S.F. General Hospital bond could flatline

A bond measure aiming to raise approximately $800 million to rebuild San Francisco’s public hospital is slated for the November ballot, along with other ballot measures, which Mayor Gavin Newsom said could put the project “in peril.”

California law requires a number of seismically vulnerable hospitals, including San Francisco General Hospital, to construct new buildings for acute-care patients that can better withstand earthquakes. Hospitals that don’t meet the requirement by early 2015 could be stripped of their intensive care licenses.

A hospital bond measure is expected to raise around $800 million, according to health department spokeswoman Eileen Shields.

For years, various city leaders have discussed putting a funding measure before voters to raise the needed funds for the hospital rebuild; during his re-election victory speech in November, Newsom said that passing such a bond would be one of his top priorities.

Passing the bond, which will need a two-thirds majority, will “require overwhelming political support,” Newsom said on Wednesday, because of the high dollar amount and because other measures are expected on the same ballot.

“I’m concerned about it,” Newsom said. “If you load up the ballot with other big tasks I think we could put it in peril.”

Also on the November ballot is a charter amendment sponsored by Supervisor Chris Daly that would see yearly city spending on below-market-rate housing increased to more than $100 million.

Local political analyst David Latterman said he expects November’s ballot to be packed with at least 10 or 12 initiatives, which he said will make it more difficult to get voter approval for each.

Nonetheless, Latterman said the hospital measure “won’t be a gimme,” but expects it to pass.

“People intrinsically understand that you’ve got to have a working general hospital,” he said. “In my gut, I think this thing has to pass.”

Wednesday night, The City held a public meeting that was attended by about 50 people to discuss the plans for rebuilding San Francisco General Hospital. Unveiled was a design for a circular, nine-level building.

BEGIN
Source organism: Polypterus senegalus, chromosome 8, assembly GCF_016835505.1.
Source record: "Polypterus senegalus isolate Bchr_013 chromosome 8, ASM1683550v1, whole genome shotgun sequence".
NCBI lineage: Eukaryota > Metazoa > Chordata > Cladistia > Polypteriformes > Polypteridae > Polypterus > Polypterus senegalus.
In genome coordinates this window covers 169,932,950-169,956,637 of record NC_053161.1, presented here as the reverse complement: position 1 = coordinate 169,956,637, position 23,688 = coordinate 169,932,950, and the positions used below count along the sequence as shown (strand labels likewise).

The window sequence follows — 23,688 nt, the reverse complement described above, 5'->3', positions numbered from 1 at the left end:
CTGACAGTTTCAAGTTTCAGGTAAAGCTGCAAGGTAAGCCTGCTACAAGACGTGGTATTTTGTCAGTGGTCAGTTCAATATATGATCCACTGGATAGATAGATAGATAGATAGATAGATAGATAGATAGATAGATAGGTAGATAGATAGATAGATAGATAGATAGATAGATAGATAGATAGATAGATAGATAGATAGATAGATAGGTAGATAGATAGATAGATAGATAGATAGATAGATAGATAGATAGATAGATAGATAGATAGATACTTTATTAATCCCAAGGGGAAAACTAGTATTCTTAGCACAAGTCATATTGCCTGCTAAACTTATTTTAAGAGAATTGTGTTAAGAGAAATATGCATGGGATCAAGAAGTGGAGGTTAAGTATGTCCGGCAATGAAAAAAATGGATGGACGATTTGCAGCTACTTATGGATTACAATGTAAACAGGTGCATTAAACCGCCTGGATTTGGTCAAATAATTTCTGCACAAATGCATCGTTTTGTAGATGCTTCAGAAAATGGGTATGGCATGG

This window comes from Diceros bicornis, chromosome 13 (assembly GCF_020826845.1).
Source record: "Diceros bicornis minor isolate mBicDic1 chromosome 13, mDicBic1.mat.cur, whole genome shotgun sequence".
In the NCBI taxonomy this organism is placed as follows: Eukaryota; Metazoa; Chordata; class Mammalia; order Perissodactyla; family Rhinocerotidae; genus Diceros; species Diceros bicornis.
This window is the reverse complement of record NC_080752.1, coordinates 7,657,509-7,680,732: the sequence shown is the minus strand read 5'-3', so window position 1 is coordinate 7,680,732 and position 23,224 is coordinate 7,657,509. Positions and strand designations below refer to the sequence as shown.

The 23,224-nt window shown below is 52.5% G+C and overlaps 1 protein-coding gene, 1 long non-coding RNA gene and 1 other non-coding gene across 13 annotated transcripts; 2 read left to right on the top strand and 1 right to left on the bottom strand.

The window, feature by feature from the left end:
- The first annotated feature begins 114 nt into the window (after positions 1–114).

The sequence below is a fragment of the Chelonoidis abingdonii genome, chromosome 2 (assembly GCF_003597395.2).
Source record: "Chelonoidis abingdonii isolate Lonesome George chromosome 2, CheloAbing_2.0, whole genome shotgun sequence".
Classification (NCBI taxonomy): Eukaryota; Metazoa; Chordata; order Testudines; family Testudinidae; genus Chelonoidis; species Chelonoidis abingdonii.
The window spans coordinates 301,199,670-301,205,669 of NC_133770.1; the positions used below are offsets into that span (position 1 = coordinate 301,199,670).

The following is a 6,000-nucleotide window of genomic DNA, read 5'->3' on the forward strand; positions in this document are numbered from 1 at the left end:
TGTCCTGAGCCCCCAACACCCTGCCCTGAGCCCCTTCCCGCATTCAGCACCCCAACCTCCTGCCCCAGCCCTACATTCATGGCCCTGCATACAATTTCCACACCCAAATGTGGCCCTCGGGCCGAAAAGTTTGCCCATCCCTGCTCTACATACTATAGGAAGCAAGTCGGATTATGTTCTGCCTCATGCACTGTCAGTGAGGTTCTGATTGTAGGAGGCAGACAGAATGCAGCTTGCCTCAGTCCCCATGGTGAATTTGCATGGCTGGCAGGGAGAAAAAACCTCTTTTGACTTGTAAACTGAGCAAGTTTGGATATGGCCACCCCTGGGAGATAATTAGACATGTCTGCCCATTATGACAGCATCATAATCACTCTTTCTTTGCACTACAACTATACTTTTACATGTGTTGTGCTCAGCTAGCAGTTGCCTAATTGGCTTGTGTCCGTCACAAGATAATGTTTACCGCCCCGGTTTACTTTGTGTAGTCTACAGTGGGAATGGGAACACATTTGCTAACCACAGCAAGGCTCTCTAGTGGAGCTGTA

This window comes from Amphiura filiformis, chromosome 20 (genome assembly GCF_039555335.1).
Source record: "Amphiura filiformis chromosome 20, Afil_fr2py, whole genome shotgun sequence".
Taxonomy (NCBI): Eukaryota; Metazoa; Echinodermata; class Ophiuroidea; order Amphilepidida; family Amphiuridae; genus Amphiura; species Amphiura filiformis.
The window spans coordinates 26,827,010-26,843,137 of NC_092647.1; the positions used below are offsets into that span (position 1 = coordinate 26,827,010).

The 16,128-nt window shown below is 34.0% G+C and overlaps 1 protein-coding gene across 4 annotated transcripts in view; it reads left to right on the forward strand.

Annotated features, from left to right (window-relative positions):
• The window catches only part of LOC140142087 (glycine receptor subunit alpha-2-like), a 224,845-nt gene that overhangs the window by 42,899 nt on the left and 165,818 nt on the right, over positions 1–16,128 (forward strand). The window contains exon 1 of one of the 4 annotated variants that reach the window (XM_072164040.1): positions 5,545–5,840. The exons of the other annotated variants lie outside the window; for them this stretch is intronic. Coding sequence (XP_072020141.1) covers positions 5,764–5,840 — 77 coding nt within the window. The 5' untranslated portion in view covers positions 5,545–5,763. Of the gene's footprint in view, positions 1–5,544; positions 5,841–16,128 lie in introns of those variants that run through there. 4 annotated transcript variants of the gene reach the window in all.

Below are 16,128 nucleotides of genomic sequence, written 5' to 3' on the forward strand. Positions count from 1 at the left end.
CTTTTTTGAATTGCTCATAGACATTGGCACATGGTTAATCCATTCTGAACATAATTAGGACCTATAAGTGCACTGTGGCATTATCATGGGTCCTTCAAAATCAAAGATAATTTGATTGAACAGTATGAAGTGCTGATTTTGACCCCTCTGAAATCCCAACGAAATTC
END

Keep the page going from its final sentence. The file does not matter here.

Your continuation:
The curved design will help nurses monitor patients from centrally located hubs, said project architect Paolo Diaz before the meeting, and the new building will be connected to the existing building through three tunnels and walkways.

If the bond is approved, construction on the new hospital is expected to start in July 2009 and be completed by mid 2014.

jupton@examiner.com

Bay Area NewsLocal

Just Posted

Plan Bay Area 2050 is an expansive plan guiding the region’s growth and development over the next three decades. The regional plan addresses progressive policy priorities like a universal basic income and a region-wide rent cap, alongside massive new spending on affordable housing and transportation infrastructure. (Shutterstock)
$1.4 trillion ‘blueprint’ would address Bay Area’s housing, transit woes

Analyzing the big ticket proposals in ‘Plan Bay Area 2050’

A felled tree in San Francisco is pictured on Fillmore Street following a major storm that produced high winds and heavy rains on Oct. 24, 2021. (Photo courtesy of Philip Ford)
Storm updates: Sunday was wettest October day in San Francisco history

Torrential rainfall causes flooding, triggers evacuations in burn areas

On Sunday, California bore the brunt of what meteorologists referred to as a bomb cyclone and an atmospheric river, a convergence of storms that brought more than half a foot of rain to parts of the Bay Area, along with high winds, concerns about flash floods and the potential for heavy snow in the Sierra Nevada. Much of the Bay Area was under a flash flood watch on Sunday, with the National Weather Service warning of the potential for mudslides across the region. (NOAA via The New York Times)
Bomb cyclone, atmospheric river combine to pummel California with rain and wind

What you need to know about this historic weather event

While Kaiser Permanente patients seeking mental health care will get a 30-minute phone assessment within days, in many cases, they cannot get actual treatment for months. (Shutterstock)
City employees face months-long wait time for mental health care

‘We are in the midst of a mental health crisis’

Klay Thompson, left, and his boat dealer Kenyon Martin take on his test drive on the NBA star’s 37-foot vessel; injury woes sent Thompson, the Golden State guard, looking for solace. He found it on the water. (Courtesy Anthony Nuccio via New York Times)
Warriors star finds love with his fishing boat

Being on the water is a ‘safe space’ for Klay Thompson

Most Read